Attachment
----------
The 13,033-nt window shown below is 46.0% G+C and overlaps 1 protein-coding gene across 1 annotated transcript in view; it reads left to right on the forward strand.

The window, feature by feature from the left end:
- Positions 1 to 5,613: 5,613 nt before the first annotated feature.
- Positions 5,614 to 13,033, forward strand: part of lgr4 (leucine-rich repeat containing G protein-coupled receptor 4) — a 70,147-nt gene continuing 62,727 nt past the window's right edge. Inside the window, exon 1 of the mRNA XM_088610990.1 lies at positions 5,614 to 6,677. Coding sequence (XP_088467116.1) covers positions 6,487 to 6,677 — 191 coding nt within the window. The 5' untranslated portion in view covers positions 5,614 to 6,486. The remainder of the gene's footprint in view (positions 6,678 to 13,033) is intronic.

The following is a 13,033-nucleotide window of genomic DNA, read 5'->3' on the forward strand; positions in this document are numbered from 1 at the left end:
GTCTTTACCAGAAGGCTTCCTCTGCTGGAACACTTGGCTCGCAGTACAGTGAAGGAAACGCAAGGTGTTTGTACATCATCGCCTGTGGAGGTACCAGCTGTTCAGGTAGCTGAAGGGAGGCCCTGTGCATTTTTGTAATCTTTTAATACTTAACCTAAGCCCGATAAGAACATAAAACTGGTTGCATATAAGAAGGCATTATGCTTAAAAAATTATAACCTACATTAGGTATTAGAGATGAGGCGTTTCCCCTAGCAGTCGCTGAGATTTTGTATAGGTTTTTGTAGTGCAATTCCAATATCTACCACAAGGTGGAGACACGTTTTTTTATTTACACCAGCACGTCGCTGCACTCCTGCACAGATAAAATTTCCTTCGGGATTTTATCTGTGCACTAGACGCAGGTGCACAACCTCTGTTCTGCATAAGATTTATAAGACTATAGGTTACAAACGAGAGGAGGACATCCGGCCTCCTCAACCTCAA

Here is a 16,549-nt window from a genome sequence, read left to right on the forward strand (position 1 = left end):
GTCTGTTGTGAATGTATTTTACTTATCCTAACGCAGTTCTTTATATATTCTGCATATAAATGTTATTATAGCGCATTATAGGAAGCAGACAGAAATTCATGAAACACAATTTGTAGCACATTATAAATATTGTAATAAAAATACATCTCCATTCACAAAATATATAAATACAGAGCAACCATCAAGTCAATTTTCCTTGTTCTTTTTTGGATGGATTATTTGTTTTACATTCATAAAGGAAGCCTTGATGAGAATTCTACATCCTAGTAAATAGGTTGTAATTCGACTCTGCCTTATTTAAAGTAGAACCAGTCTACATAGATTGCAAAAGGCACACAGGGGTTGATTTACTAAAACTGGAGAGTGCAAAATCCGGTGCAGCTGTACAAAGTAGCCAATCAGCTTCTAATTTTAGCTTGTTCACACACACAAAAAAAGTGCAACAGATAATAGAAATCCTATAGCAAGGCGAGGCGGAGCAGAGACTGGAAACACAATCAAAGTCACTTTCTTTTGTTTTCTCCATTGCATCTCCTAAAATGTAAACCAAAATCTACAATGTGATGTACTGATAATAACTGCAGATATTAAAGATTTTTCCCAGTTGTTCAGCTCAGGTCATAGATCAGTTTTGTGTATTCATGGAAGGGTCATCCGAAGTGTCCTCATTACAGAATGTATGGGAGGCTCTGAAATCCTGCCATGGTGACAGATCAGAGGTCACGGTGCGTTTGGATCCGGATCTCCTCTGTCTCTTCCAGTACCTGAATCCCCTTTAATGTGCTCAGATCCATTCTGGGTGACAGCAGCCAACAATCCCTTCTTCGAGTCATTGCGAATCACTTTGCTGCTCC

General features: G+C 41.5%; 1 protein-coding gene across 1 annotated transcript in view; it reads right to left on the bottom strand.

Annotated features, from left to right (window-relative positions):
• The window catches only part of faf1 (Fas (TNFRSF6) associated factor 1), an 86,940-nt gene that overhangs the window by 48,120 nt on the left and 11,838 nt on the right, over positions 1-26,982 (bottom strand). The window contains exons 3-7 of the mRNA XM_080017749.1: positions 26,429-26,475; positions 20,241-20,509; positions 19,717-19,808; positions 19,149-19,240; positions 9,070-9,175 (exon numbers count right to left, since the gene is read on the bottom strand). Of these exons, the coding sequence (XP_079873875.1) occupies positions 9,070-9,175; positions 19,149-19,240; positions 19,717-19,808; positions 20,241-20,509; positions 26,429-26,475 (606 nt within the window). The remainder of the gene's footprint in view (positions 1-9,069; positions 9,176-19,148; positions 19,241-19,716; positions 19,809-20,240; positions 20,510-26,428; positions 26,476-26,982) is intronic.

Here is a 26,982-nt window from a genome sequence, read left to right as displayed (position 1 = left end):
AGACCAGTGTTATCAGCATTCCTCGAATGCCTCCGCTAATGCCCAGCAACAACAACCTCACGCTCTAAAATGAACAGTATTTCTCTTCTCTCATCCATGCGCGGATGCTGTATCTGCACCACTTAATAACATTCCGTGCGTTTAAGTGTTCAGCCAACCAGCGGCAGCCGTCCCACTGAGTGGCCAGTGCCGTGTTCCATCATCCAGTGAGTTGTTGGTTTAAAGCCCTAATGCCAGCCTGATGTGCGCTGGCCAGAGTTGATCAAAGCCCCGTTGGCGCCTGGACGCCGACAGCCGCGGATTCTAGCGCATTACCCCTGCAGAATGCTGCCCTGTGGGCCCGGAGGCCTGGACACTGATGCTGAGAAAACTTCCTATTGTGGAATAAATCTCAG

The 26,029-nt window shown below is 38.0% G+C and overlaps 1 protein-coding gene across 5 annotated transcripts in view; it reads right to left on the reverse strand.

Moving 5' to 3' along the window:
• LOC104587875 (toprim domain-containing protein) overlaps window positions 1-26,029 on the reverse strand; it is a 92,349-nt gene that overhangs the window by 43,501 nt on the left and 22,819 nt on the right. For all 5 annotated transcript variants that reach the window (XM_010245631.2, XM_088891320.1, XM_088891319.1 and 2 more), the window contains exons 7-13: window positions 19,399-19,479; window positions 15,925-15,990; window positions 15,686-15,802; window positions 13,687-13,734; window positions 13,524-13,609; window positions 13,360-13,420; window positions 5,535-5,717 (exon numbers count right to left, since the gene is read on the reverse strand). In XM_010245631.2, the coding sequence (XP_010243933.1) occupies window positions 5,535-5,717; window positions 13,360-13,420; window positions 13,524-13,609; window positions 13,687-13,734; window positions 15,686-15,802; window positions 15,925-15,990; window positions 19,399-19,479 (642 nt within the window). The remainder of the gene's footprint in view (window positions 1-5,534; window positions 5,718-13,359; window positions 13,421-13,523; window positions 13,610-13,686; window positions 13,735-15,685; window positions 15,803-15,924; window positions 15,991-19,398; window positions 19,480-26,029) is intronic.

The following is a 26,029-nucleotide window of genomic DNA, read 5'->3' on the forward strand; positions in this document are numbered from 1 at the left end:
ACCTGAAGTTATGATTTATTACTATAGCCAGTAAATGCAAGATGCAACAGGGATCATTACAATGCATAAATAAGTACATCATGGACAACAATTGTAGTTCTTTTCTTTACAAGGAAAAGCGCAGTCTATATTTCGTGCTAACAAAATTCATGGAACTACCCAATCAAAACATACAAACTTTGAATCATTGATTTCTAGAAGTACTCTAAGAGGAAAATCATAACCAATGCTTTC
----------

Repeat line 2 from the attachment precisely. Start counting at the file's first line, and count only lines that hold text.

The window, feature by feature from the left end: